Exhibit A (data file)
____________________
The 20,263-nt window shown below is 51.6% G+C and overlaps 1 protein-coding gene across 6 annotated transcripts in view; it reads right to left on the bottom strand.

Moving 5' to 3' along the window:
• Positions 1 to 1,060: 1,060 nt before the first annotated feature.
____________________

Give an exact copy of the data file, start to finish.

The 20,263-nt window shown below is 51.6% G+C and overlaps 1 protein-coding gene across 6 annotated transcripts in view; it reads right to left on the bottom strand.

Moving 5' to 3' along the window:
• Positions 1 to 1,060: 1,060 nt before the first annotated feature.